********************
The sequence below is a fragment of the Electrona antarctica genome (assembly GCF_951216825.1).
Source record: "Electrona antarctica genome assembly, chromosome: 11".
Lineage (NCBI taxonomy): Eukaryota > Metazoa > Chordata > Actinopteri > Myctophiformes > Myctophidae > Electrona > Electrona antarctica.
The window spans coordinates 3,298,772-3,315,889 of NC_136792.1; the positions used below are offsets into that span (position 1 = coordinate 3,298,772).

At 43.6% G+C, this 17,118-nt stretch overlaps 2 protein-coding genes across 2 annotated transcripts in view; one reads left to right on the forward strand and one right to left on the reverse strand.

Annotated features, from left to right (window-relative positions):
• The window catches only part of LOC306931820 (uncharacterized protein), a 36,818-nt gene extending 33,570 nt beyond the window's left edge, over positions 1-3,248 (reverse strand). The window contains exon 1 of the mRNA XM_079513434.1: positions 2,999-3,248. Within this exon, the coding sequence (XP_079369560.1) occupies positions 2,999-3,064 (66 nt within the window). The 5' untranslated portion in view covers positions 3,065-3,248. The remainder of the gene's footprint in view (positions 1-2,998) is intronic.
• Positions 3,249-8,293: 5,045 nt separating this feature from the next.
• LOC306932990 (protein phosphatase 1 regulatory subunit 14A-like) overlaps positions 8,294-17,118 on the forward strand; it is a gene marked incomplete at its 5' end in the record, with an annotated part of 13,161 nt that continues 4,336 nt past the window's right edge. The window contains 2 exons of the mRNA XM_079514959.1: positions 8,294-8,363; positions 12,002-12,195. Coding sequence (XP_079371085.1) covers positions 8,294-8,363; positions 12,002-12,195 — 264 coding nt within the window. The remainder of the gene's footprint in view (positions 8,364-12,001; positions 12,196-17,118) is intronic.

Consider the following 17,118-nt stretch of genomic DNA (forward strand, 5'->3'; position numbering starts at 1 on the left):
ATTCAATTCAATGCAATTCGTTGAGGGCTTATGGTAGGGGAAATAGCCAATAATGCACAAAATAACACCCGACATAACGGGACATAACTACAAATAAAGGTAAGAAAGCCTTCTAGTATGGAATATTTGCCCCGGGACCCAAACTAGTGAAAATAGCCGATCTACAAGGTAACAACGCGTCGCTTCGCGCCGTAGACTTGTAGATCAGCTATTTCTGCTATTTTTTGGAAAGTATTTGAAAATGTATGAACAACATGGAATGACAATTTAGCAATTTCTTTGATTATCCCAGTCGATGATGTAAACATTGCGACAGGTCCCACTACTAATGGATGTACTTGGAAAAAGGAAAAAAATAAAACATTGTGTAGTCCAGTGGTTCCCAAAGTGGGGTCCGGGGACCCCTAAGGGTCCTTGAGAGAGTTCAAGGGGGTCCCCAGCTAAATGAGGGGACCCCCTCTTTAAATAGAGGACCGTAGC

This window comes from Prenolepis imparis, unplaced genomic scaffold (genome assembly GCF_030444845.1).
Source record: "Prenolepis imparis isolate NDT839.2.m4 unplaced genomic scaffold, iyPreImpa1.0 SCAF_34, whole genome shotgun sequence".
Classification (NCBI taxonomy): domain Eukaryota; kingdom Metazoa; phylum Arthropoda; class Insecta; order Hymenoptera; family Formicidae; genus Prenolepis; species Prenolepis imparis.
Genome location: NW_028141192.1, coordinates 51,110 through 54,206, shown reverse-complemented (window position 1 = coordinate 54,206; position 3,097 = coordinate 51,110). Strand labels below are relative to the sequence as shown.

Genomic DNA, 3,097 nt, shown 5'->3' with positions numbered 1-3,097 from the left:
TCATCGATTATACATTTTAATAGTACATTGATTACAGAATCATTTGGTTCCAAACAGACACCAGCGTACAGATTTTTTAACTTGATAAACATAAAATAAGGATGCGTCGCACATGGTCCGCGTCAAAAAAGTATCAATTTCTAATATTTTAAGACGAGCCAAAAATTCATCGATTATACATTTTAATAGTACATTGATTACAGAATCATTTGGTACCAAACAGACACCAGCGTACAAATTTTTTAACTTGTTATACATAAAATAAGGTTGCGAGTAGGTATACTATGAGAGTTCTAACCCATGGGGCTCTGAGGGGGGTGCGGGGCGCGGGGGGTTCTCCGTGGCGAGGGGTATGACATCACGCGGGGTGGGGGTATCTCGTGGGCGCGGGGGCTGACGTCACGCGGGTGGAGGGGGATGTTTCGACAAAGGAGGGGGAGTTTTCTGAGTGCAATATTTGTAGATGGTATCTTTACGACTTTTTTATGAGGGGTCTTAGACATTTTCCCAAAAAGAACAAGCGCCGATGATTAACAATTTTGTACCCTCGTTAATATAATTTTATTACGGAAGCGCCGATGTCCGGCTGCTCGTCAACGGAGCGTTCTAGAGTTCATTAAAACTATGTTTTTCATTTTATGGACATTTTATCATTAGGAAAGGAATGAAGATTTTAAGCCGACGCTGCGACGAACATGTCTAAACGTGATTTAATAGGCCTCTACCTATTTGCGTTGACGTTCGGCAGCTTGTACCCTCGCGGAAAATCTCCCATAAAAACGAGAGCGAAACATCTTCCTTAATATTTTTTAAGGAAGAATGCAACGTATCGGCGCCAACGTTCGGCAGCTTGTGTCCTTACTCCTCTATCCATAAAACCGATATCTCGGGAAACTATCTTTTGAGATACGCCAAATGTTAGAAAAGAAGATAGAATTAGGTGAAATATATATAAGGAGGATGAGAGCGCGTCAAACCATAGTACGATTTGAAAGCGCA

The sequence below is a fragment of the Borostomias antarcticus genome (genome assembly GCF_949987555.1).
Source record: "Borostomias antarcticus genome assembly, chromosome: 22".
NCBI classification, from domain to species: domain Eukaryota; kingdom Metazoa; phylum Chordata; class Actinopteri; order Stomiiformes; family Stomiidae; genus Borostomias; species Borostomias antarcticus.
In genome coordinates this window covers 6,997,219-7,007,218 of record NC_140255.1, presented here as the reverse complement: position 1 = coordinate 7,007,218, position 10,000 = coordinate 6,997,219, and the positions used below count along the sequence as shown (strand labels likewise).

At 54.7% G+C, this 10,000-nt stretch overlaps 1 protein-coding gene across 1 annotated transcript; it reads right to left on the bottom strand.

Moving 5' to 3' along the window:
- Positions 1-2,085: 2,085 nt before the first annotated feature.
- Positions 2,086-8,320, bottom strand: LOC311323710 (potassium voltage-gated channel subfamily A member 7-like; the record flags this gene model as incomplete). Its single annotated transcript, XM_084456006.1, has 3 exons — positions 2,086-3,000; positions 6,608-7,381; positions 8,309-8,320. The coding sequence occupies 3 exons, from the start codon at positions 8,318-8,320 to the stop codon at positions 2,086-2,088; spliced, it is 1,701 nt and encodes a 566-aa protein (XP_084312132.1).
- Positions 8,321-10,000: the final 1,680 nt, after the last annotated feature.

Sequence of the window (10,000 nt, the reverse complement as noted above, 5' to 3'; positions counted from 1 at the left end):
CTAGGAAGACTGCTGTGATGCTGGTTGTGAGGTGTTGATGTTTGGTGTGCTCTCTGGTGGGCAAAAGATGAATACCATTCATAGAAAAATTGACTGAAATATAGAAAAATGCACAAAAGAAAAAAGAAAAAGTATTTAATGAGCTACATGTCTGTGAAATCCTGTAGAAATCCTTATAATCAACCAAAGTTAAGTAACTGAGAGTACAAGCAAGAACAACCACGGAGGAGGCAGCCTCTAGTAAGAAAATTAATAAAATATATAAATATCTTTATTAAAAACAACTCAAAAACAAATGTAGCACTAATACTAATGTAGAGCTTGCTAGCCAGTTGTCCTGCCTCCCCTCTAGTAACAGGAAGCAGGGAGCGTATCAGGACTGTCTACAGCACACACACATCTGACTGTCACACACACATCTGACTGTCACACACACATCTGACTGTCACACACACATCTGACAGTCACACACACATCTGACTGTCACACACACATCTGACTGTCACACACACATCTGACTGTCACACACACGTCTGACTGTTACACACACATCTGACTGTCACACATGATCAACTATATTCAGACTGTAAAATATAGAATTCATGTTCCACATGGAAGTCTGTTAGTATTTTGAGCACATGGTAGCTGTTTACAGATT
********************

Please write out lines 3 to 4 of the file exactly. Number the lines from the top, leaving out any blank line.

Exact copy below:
Lineage (NCBI taxonomy): Eukaryota > Metazoa > Chordata > Actinopteri > Myctophiformes > Myctophidae > Electrona > Electrona antarctica.
The window spans coordinates 3,298,772-3,315,889 of NC_136792.1; the positions used below are offsets into that span (position 1 = coordinate 3,298,772).